— Paul Bergman 

I was studying in the library one night when the lights went out, then on, and an “exotic dancer” had appeared on one of the library tables, doing an extremely suggestive bump and grind to appropriate music and cheering from the startled (and appreciative) students. There was an investigation by the administration, and I believe the student on duty, who was complicit, lost his job.
— Michael Roman  

I graduated from Boalt Hall, U.C. Berkeley in 1968. During our commencement, the University of California was celebrating its centennial, having been established in 1868. How fitting that the law school at Berkeley is now observing its own centennial in 2012. During my time at Boalt, the School took great pride that one of its graduates, the Hon. Earl Warren, had become the Chief Justice of the U.S. Supreme Court and had had a significant impact in the evolution of our country toward a more just and open society. In that tradition, we, as students, had a unique vantage point on the U.C. Berkeley campus to witness many events that transformed American society in the late 20th Century, including: the Civil Rights movement, the Free Speech Movement, the Vietnam War protests, the tumultuous Presidential election of 1968, the Prague Spring in Europe, the gathering of flower children in the Haight Ashbury District of San Franciso in 1967, the election of Ronald Reagan as governor of California in 1966, and he growth of counter-cultural movements of all kinds. These events were the backdrop of society during our three years at Boalt Hall. Perhaps at no other time in history did so much change occur in such little time. The memories from that period are indelible, the friendships made were precious, and the life stories of those in the class of 1968 demonstrate that many went from that place and tried to make a difference in the world. It is a fine legacy of a fine law school.
— Larry Struve 

I’ll never forget the sign posted to the door between the cafeteria and the aisle to then-Manville Hall where I had booked a room for the first few weeks of my time at Boalt in the fall of 1967: “Please close the door after you” – and the handwritten comment obviously added by one of my sharp fellow students at that time: “after you what?” And more to the core of what Boalt represents: I may have been one of the very few LLM students who took a Constitutional Law class at that time. The class was given by Professor Choper, whose teaching method was as brilliant as it was challenging. Sitting with that group of domestic second-year students and being exposed to Jesse Choper’s questions and comments made me sweat blood in the beginning but was a great and unforgettable experience. And what’s better: 30 years later, at a convention of IABA at Boalt, Jesse Choper and I met again, and he took me into his arms, called me “George” and questioned me about what I had made out of my time at Boalt. The Boalt faculty care for their actual and former students; that’s what I took from my year there and from this reunion. Thanks Boalt!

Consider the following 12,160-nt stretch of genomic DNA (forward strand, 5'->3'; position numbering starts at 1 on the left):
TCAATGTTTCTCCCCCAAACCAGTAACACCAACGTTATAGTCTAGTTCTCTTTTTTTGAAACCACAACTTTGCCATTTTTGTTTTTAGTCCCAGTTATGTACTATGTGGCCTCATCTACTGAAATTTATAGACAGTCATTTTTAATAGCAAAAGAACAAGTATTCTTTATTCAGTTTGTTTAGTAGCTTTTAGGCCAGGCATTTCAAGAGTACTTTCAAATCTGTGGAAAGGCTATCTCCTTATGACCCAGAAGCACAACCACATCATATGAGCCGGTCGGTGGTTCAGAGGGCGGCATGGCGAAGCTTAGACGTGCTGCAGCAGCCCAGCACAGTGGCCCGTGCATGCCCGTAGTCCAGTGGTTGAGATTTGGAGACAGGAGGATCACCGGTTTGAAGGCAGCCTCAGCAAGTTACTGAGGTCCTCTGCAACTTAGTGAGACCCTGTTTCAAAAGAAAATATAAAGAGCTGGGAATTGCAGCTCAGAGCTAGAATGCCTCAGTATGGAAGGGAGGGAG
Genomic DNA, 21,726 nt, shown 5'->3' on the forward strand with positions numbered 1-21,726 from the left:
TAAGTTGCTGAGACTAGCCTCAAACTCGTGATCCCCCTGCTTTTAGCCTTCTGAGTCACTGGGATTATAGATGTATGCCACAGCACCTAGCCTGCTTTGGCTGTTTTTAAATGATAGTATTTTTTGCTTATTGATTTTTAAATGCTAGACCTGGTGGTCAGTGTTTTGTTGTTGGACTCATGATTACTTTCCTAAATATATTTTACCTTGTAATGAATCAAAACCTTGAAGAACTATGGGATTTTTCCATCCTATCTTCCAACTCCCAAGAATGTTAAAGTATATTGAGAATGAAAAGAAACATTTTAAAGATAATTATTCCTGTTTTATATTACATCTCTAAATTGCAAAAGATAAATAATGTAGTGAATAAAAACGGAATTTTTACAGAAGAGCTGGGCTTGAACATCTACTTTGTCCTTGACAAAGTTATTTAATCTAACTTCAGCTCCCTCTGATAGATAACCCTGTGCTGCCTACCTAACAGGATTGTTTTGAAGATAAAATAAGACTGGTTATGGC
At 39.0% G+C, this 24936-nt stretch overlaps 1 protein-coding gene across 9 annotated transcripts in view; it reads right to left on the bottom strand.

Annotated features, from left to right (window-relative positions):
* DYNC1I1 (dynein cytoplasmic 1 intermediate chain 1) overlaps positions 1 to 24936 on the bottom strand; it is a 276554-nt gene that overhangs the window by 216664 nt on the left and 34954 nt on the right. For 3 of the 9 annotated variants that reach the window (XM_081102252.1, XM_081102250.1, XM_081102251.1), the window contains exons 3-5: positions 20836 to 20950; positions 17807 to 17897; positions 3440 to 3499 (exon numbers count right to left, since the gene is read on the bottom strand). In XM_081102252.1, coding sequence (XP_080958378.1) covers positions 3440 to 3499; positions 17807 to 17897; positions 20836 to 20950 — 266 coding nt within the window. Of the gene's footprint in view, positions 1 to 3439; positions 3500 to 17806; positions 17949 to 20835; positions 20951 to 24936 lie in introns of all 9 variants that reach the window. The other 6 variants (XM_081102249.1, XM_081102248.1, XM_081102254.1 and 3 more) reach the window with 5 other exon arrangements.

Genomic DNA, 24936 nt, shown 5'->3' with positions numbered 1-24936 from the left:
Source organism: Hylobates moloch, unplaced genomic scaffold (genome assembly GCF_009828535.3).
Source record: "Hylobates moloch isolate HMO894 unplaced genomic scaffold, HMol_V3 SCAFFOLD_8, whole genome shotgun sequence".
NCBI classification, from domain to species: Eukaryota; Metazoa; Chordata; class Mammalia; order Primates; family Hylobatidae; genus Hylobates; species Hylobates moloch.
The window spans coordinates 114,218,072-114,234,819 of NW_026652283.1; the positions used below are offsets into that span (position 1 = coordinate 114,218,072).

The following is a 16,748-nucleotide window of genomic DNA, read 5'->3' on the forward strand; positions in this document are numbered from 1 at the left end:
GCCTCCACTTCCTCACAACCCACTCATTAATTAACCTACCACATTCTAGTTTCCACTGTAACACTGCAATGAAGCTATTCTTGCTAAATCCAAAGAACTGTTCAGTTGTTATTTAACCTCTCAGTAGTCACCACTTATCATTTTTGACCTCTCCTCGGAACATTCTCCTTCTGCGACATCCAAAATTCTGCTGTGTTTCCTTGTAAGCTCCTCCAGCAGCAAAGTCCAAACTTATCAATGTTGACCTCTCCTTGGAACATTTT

— Jörg Soehring  


She was a feminist; the leading advocate of “no fault divorce” in the country; and, later, the dean of the law school. But, to this day, I remember her, Herma Hill Kay, as the stylish young professor, teaching us family law, in tall, black leather boots.
— John M. Poswall

During the Free Speech Movement in the fall of l964, about l0-15 of us picketed the law school in support of the right of students to give speeches about non-campus issues on campus (In those days you had to speak from a soapbox at the corner of Bancroft and telegraph, which was not university property.) We also demonstrated for the right to raise money for off-campus issues like the civil rights movement from tables set up in Sproul Plaza. These were the two main concrete issues of the Free Speech Movement. Although a few of the Boalt professors worked behind the scenes to support the Free Speech students, not one professor came out in public to support us during the months of demonstrations.
— Paul Harris  


I remember venerable Professor Kessler, my first-year contracts instructor, and his quasi-contract example of building a “marble garage for a new Bentley.” I remember the student strike of the minority law students over changes in the law schools admissions policies. I remember spirited discussions about social responsibility and the legal profession. Most of all I remember the sincerity of many faculty, staff and students in striving to balance academic excellence and social change.
— Abd’Allah Adesanya (Anthony Ward)


Prof. David Louisell’s Civil Procedure Class: Topic: What is a “cause of action” Time frame: around Xmas Incident: 5 guys march into the class, sing a X-mas carol, and then march out.

Prof Louisell: Was that one or five causes of action? Anyone?
— Eleanor Krasnow

I was one of those fortunate enough to have a small section taught by Ira Michael Heyman. My first year property class in 1968 comprised 20 tyros learning land development law from that truly great man. And a large part of his greatness was that he never lost sight of the fact the law dealt with human beings, and most often failed when it lost sight of human considerations and frailties.